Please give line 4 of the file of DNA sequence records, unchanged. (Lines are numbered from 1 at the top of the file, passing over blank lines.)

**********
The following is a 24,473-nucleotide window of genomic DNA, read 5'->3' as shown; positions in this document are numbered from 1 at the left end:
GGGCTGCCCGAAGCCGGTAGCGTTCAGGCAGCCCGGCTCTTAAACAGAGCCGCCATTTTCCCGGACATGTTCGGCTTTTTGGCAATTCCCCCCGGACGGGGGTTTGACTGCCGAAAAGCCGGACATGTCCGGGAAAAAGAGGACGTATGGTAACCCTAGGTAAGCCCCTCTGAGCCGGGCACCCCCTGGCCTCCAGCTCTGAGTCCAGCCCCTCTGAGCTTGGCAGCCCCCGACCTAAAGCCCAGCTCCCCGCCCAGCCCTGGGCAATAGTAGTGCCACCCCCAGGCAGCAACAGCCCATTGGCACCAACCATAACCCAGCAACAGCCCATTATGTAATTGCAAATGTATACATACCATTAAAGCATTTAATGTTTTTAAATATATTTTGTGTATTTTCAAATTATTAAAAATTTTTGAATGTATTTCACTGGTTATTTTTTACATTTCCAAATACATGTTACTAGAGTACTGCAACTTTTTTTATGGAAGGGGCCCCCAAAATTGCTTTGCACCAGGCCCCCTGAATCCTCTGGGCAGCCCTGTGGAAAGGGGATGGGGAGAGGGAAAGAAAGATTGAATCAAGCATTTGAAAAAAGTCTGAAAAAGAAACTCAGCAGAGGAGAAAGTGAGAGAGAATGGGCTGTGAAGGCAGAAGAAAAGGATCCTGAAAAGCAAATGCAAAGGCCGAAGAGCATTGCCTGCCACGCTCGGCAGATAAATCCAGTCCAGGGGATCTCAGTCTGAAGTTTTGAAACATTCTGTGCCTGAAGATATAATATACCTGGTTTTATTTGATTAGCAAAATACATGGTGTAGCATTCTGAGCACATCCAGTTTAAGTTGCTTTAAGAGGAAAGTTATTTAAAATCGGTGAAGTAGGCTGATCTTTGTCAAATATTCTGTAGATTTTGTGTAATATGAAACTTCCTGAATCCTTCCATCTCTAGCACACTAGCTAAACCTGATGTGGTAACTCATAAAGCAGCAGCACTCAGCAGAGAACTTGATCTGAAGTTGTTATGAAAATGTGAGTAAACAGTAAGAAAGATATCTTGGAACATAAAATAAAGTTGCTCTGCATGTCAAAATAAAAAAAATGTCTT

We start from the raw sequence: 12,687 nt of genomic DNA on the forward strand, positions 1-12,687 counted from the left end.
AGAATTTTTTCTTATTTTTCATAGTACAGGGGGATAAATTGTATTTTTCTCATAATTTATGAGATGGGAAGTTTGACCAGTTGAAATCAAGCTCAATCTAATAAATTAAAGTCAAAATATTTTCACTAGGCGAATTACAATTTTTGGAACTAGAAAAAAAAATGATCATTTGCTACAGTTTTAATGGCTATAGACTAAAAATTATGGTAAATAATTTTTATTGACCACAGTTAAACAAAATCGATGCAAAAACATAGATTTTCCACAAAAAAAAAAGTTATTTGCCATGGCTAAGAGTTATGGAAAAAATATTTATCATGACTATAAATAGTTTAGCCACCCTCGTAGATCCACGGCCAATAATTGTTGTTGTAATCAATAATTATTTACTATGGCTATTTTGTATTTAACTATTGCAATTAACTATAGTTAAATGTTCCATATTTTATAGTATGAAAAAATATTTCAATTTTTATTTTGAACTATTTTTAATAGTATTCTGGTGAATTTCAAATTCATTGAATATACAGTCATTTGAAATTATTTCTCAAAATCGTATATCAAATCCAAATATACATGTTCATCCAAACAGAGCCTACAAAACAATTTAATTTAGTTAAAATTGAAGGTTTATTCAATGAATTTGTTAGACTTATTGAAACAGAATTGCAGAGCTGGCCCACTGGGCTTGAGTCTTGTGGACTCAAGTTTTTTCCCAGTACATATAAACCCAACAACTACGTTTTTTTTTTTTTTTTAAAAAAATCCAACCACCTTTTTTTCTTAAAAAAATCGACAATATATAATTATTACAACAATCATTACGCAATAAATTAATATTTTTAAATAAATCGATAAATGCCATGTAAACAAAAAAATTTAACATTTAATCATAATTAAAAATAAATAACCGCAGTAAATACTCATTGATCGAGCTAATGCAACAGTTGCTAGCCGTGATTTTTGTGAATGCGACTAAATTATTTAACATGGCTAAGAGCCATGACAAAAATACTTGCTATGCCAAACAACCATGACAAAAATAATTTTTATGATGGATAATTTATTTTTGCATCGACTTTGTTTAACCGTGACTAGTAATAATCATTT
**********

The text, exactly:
AGAATTTTTTCTTATTTTTCATAGTACAGGGGGATAAATTGTATTTTTCTCATAATTTATGAGATGGGAAGTTTGACCAGTTGAAATCAAGCTCAATCTAATAAATTAAAGTCAAAATATTTTCACTAGGCGAATTACAATTTTTGGAACTAGAAAAAAAAATGATCATTTGCTACAGTTTTAATGGCTATAGACTAAAAATTATGGTAAATAATTTTTATTGACCACAGTTAAACAAAATCGATGCAAAAACATAGATTTTCCACAAAAAAAAAAGTTATTTGCCATGGCTAAGAGTTATGGAAAAAATATTTATCATGACTATAAATAGTTTAGCCACCCTCGTAGATCCACGGCCAATAATTGTTGTTGTAATCAATAATTATTTACTATGGCTATTTTGTATTTAACTATTGCAATTAACTATAGTTAAATGTTCCATATTTTATAGTATGAAAAAATATTTCAATTTTTATTTTGAACTATTTTTAATAGTATTCTGGTGAATTTCAAATTCATTGAATATACAGTCATTTGAAATTATTTCTCAAAATCGTATATCAAATCCAAATATACATGTTCATCCAAACAGAGCCTACAAAACAATTTAATTTAGTTAAAATTGAAGGTTTATTCAATGAATTTGTTAGACTTATTGAAACAGAATTGCAGAGCTGGCCCACTGGGCTTGAGTCTTGTGGACTCAAGTTTTTTCCCAGTACATATAAACCCAACAACTACGTTTTTTTTTTTTTTTTAAAAAAATCCAACCACCTTTTTTTCTTAAAAAAATCGACAATATATAATTATTACAACAATCATTACGCAATAAATTAATATTTTTAAATAAATCGATAAATGCCATGTAAACAAAAAAATTTAACATTTAATCATAATTAAAAATAAATAACCGCAGTAAATACTCATTGATCGAGCTAATGCAACAGTTGCTAGCCGTGATTTTTGTGAATGCGACTAAATTATTTAACATGGCTAAGAGCCATGACAAAAATACTTGCTATGCCAAACAACCATGACAAAAATAATTTTTATGATGGATAATTTATTTTTGCATCGACTTTGTTTAACCGTGACTAGTAATAATCATTT